YS: When I watched Evilenko I was left with a disturbing feeling that there’s an Evilenko in everyone of us, some dark aspect of human character that we are not quite aware of and is repressed and carefully hidden. I think this is the message you are conveying when playing him. Would you agree?

MM: It’s subliminal. I didn’t think about that. I didn’t think of doing that.

YS: You do not give the viewer the comfort of thinking, “Oh, I am not him, he is such a monster that he has nothing to do with me. I am such a nice person compared to him.”
MM: Oh, no, no. You must never be afraid to play someone who is really horrible. You must be very careful never to try to make the audience like you. Otherwise you are flaunting and ruining the whole point of it. Look, you can understand Evilenko’s frustration in a way. If in the West, here, in America, we suddenly woke up and they said, “As of today, capitalism is no longer. You can forget it. And also those pensions of yours are worthless. We are going to start again and we are Communist now. We are gonna share everything,” people would start throwing themselves off the Golden Gate Bridge, for their life, as they knew it, their philosophy of life, has been discounted, has been made worthless. Of course [the collapse of the USSR] triggered something in this man. It’s not normal that he goes out and starts killing people. [That change of social order] becomes the trigger. I could use that in the performance—him being a staunch Communist, etc. That was the way David [Grieco] wanted to make a movie about the fall of Communism, which is really what it’s about. It’s not so much about that serial killer per se. There are some amazing scenes in the movie. Some weird coincidences that happened in a very strange way. I remember sitting with David in our apartment just off the main square in Kyiv and  saying, “Let’s cut some of it. It’s so long! My God! All these speeches. They are gonna bore everybody to death. So we were cutting, and Marton [Csocas] who plays the cop, came in, and I said, “Marton, you are going to be very happy. All that stuff about Lenin and Communism, we cut it all.” He says, “You can’t do that! You mustn’t do that. That is such an incredible piece.” I looked at him and said, “Really? Alright, then we’ll put it back.” And he was right, he was so right, he was absolutely correct. Because I didn’t really even think about it. When I came to do it, I found something in it that was incredible, that was bizarre. Also, Evilenko talked about his father a lot. We all have issues. This is a very dominant figure in his life. I remember, when I did the whole speech about his father, David just ran off the set.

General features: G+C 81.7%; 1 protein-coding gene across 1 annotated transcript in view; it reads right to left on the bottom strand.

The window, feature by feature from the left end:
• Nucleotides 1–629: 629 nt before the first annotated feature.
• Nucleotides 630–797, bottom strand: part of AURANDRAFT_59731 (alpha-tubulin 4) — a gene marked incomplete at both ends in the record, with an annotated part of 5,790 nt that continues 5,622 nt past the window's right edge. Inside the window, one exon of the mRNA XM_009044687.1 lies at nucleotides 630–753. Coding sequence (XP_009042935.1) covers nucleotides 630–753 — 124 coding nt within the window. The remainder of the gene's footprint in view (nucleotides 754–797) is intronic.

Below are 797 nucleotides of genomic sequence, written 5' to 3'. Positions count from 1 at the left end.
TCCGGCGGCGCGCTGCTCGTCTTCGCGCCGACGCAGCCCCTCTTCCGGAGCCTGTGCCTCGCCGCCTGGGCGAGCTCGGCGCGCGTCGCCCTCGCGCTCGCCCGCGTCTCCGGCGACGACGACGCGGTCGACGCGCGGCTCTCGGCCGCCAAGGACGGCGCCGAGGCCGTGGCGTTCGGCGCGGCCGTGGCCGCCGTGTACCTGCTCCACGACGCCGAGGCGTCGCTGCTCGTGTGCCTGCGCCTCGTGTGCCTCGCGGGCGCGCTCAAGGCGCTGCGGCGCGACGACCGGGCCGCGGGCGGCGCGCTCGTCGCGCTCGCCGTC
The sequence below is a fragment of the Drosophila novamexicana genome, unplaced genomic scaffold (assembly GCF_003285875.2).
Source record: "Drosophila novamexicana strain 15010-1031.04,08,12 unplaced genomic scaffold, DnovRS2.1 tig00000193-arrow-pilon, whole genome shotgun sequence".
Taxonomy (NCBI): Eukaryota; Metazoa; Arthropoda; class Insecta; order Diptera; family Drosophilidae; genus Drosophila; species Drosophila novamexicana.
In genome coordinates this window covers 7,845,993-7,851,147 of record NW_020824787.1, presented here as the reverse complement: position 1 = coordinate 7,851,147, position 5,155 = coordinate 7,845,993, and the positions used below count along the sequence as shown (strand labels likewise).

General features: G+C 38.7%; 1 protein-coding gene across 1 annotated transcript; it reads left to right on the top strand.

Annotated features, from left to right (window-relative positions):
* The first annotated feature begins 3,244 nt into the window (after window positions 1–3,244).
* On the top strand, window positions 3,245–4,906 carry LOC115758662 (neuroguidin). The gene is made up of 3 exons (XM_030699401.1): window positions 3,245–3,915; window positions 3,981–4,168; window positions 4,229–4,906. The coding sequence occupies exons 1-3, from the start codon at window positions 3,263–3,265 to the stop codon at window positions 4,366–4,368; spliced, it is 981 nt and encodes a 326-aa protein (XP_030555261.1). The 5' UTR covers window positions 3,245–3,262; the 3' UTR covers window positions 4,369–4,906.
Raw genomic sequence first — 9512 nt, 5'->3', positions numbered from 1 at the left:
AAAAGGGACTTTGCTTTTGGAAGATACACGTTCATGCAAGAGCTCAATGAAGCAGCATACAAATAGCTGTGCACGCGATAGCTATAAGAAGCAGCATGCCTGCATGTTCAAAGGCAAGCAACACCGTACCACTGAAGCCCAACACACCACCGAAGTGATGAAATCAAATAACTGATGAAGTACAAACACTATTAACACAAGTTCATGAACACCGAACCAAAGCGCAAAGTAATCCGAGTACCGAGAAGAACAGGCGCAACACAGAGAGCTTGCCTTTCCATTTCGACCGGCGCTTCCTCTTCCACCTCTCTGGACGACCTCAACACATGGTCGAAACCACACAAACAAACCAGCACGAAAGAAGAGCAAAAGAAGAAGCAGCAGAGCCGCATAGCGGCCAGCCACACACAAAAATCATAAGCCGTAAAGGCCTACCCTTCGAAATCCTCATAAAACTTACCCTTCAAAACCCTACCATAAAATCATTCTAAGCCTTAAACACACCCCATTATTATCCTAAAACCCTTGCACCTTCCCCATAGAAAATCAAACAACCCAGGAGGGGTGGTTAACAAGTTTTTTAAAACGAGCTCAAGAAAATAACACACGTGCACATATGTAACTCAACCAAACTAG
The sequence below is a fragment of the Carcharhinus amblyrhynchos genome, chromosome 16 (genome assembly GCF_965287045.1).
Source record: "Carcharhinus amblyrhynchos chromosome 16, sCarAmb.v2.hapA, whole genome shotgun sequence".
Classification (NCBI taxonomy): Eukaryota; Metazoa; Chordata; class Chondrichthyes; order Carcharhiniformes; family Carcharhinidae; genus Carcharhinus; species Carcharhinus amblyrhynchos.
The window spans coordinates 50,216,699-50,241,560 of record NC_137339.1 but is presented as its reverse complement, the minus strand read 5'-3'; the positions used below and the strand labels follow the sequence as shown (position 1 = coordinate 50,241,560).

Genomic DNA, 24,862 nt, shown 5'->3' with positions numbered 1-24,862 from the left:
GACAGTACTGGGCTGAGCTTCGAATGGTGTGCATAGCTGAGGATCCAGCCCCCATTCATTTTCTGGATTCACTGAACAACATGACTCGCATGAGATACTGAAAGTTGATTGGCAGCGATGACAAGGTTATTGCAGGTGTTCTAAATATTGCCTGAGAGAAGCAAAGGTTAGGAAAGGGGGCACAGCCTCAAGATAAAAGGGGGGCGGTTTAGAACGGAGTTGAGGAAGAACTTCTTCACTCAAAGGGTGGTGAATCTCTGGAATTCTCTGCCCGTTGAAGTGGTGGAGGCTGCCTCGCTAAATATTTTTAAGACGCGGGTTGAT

YS: Why was Ukraine, and not Russia, chosen as the shooting location for Evilenko?

MM: [First] because the Russian mafia attached themselves and wanted certain things from these Italians that they couldn’t possibly give. The second thing was that Ukraine, in a strange way, has not quite gone as wholeheartedly capitalist as much as it had in Russia. There was still this very heavy atmosphere of the Soviet empire, which was what we needed. I personally loved it.

YS: You once said about your going to shoot in Ukraine, “I am going to a country where one can’t find a good sandwich!” Could you find good sandwiches there?

MM: I was joking, of course. Actually the food there is very good. They never stop eating, and it goes on for hours and hours and hours, and then they smoke the thing. Oh, we had incredible food there! Very hospitable people. The guys who worked on the film were absolutely fantastic, incredible. You could see how these people had suffered and come through. This extraordinary race of people. I felt that very strongly.

YS: Did you feel you were among the people who are different from Russians, or just a variety of them?

MM: Yes, completely different. I really don’t know how to put it into words. Just the ones that I met were so friendly and so nice. Now, a lot of Russians were too, but there was a certain suspicion, I think, in Russia. There was always another agenda, always something else. You never quite believed what you were hearing. Whereas in Ukraine people seemed to be more open even though they didn’t have much. I really enjoyed it. It is a very beautiful country.

YS: In this globalized and Hollywood-dominated world, do you see a future for national cinemas of smaller countries like Britain or France, or even smaller ones, like Ukraine? Is there a future for them?

MM: It’s not a great future, but I think it’s incredibly important to have a national film business in the countries like Ukraine or Britain or wherever. It really does show the identity of that country much more than a Hollywood movie [whose action takes place in a foreign country] that will only skip over the surface of that country. Like doing a James Bond film in London, that’s not London. It has nothing to do with London or anything else. The movies that Lindsay Anderson made were a mirror to the society in which we lived. They were making comments about it, about what was going on, and how we felt about it. Those were very important films. When you think back, there have been none like these ever since. I can’t think of any. There’s been a couple, maybe. Hollywood wants movies for young kids or big spectacles, with lots of green screen. That’s it. I know. I tried with them. We have a beautiful script [based on] Thomas Mann’s novella Mario and the Magician and there were no Hollywood people really interested [in it] at all. It was very difficult to get going. They just said, “It’s not marketable.” And they’re probably right. But it doesn’t mean we can’t try to get it going, because it’s very important to get good pieces done. Mario and the Magician is a warning against fascism, and it’s entertaining. We are trying to get the money for this film. We are almost there but not there yet. It’s very difficult to get anything going that isn’t aimed at fifteen- to twenty-three-year-olds or huge spectacles like Iron Man. These are incredible spectacles, and [in them] there’s room for everything. I loved Avatar and went to see it twice. Those [films] are amazing spectacles.